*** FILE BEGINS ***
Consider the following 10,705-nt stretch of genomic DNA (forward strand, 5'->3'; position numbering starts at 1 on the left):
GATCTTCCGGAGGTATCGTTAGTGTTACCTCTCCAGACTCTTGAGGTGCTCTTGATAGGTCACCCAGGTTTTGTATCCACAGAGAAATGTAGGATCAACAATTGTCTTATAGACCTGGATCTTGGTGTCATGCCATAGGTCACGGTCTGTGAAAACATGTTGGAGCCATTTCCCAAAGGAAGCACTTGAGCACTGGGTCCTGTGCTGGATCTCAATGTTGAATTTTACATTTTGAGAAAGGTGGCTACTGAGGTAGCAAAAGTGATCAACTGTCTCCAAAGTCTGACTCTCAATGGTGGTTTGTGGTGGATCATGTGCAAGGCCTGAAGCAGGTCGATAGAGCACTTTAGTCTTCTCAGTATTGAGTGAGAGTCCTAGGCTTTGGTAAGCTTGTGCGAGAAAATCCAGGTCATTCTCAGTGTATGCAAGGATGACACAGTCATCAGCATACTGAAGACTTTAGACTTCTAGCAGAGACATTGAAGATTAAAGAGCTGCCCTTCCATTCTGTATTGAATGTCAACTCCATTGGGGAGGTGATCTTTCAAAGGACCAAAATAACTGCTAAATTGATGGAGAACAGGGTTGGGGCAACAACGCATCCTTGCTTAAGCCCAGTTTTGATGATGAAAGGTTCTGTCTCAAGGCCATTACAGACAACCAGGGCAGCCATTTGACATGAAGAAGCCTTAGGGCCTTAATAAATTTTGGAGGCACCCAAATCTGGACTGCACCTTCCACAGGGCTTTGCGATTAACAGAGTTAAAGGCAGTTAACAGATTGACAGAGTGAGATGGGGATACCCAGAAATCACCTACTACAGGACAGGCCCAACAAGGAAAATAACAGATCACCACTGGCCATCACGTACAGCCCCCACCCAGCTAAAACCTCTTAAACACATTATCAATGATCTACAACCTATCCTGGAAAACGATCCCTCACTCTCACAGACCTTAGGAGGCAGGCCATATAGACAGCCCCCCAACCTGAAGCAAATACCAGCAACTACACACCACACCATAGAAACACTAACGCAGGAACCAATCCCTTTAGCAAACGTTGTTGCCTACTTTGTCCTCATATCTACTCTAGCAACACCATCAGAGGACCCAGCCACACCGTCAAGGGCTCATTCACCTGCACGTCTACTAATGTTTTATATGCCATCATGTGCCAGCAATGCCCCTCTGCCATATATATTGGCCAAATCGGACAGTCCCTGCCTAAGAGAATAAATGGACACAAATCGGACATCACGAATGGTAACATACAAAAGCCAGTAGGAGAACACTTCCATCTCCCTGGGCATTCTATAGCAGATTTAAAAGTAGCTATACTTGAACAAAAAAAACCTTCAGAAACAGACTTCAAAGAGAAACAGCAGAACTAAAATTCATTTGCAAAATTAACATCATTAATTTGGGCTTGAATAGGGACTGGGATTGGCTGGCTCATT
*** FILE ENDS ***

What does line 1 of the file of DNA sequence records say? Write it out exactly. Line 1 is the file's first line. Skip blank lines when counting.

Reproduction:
Consider the following 10,705-nt stretch of genomic DNA (forward strand, 5'->3'; position numbering starts at 1 on the left):